Men in tunics

2014-04-13 15:00

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Yasiin Bey – the artist formerly known as Mos Def – has bred a bit of a trend situation. Malibongwe Tyilo also likes to wear a thobe, which is worn by some Muslim men

“How much does that cost in your country?”

Say what now?

He rephrases the question, speaking a little slower, pointing at my ankle-length white tunic: “How?...?much ... does ... that ... cost ... where ... you?... come?...?from?”

I’m at Clarke’s on Bree Street, Cape Town. It’s a popular hang-out for the city’s hipsters, the ones often referred to as the “creative class” by economists and social scientists who like to put people into neat little boxes.

The question comes from a freckle-faced ginger who later informs me he grew up in Wynberg, an upmarket suburb behind the mountain.

The tunic I am wearing is called a thobe, which is worn by some Muslim men. I am not Muslim.

In fact, I don’t care much for religion in general, but I love the comfort and freedom of the thobe. I’ve also always had a bit of dress envy.

I have no desire to cross-dress, but there is something superbly efficient about a one-garment outfit, hence my dress envy. In the thobe I have found that efficiency.

It also hasn’t escaped me there is a bit of a trend situation at play. Rapper Yasiin Bey, formerly known as Mos Def, has pretty much made the thobe-and-blazer-look his standard uniform.

I was reminded of this recently when I rocked up at a dinner dressed in a thobe, sneakers, blazer and a hat. I was the last to arrive and as I stepped in, I saw two other guests dressed – I kid you not – in the same style, the only difference being the brands of hats, sneakers and blazers. Neither of them were Muslim.

I’ve got used to answering questions from friends about why I choose to wear a thobe and other robes, my standard answer, part truth and part joke, is always: “When the going gets fat, the fat get tunics.”

What is making me do a double take about Ginger’s question is the “your country” and “where you come from” bit.

“What do you mean? It’s a f***ing thobe,” I say before asking him where he comes from. Which Cape Town does he live in? The Western Cape has the largest Muslim population in the country. Clarke’s is one block down from Bo-Kaap, a predominantly Muslim area, with mosques, the kind that blast out a call to prayer five times a day.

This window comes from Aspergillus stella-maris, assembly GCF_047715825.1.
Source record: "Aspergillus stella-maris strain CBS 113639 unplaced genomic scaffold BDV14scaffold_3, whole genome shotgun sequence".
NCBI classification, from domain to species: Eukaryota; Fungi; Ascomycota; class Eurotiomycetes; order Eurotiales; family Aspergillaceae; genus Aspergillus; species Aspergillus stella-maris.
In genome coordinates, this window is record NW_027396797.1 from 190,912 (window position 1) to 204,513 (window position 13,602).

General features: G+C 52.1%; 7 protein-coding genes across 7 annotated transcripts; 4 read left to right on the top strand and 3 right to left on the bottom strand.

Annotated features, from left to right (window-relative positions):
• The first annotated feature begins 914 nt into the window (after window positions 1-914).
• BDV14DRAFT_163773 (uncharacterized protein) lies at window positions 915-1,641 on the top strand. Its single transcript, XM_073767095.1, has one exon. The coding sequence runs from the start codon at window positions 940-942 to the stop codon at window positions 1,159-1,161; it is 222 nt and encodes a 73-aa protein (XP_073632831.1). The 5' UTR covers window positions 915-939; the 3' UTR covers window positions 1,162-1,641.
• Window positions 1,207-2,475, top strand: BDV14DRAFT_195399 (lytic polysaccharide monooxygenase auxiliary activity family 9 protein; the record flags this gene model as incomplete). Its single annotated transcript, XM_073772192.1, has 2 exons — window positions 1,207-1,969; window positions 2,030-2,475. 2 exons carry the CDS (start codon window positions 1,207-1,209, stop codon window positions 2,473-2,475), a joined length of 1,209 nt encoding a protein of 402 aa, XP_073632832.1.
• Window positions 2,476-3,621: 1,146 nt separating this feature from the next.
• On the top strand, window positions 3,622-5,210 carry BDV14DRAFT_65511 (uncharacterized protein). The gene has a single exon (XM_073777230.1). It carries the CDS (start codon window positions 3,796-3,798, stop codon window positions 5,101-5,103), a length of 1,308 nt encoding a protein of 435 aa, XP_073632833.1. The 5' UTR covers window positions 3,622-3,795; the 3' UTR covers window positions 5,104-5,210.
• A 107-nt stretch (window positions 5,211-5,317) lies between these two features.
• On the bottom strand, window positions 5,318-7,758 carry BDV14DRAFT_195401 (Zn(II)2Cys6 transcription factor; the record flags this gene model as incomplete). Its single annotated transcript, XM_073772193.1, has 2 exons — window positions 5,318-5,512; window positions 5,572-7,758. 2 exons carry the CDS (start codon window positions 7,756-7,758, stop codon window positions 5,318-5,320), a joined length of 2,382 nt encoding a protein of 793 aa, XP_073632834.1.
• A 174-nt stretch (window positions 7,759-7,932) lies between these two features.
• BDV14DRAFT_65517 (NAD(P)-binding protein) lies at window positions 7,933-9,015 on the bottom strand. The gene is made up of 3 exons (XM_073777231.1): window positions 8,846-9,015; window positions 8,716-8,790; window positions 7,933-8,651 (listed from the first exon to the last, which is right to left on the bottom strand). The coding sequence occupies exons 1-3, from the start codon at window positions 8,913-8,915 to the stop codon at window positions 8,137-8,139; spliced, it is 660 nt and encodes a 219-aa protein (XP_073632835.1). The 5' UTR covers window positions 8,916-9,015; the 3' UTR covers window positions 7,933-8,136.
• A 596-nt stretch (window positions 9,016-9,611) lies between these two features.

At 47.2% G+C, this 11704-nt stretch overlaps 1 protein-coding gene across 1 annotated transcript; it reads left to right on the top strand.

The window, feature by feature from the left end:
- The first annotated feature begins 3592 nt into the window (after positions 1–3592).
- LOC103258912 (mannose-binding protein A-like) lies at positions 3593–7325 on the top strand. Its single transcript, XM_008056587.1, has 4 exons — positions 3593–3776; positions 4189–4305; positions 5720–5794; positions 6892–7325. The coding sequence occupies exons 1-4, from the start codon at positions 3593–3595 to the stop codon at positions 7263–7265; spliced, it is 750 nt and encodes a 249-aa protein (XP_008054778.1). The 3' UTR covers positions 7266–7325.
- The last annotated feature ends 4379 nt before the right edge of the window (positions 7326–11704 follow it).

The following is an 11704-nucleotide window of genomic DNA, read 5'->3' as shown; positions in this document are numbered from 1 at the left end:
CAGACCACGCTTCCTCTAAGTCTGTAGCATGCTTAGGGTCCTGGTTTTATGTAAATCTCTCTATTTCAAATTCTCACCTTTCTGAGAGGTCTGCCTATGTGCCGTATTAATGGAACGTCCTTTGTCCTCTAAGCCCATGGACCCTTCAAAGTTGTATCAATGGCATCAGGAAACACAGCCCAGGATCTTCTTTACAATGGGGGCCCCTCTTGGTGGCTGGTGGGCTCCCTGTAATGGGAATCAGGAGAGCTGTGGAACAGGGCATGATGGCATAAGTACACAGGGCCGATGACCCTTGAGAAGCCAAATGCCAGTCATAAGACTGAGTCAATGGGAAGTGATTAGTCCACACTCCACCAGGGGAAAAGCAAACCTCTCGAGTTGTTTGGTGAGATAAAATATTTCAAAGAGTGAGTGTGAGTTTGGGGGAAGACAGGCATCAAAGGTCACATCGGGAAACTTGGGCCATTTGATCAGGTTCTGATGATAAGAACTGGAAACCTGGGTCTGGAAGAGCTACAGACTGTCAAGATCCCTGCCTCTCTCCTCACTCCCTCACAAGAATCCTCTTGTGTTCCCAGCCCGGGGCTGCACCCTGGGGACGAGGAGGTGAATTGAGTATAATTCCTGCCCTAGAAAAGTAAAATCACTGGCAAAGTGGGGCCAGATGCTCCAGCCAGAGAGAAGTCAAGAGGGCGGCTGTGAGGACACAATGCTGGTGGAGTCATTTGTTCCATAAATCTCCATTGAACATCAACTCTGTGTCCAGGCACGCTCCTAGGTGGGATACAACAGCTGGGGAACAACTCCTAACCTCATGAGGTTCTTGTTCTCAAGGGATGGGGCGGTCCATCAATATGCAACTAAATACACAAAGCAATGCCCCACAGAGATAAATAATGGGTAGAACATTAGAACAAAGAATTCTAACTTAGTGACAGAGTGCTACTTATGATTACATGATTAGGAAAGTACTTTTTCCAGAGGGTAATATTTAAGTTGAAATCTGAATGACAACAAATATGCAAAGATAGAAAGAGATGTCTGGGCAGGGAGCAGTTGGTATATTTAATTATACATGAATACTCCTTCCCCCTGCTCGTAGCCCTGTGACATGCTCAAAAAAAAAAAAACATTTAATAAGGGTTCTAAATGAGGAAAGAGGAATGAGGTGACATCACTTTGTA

Admittedly, not all Muslim men wear thobes, but a large number of them in Cape Town do, visibly. How does he not see them as he cycles the city on his single-gear bike? Maybe he sees them and thinks: “I wonder what country all those foreign men in dresses come from. Maybe they’re from Eyerack or Eyeran. Wow man, cool.

Next time I must find out how much those dresses cost in their country. Maybe I can get them to buy me one when they visit their family for the holidays.” He smiles at how progressive he is.

I decide to end the conversation; I’m not in the mood to be agitated or to educate tonight. Clarke’s is getting a little too full for my liking anyway.

So I move up the road to &Union, even closer to Bo-Kaap, separated only by a parking lot. I am waiting at the bar for my overpriced water.

Ms Platinum Blonde Ironic Asymmetrical Haircut checks out my thobe and asks me, without introducing herself: “What’s with the?… this?…” her arms stretch out, hands flapping up and down, fingers pointing, “this … this traditional gear?” I take a deep breath.

“Why are you exoticising my outfit?” I ask. She looks at her friend: “Exoticising? What is exoticising?”

I sigh.

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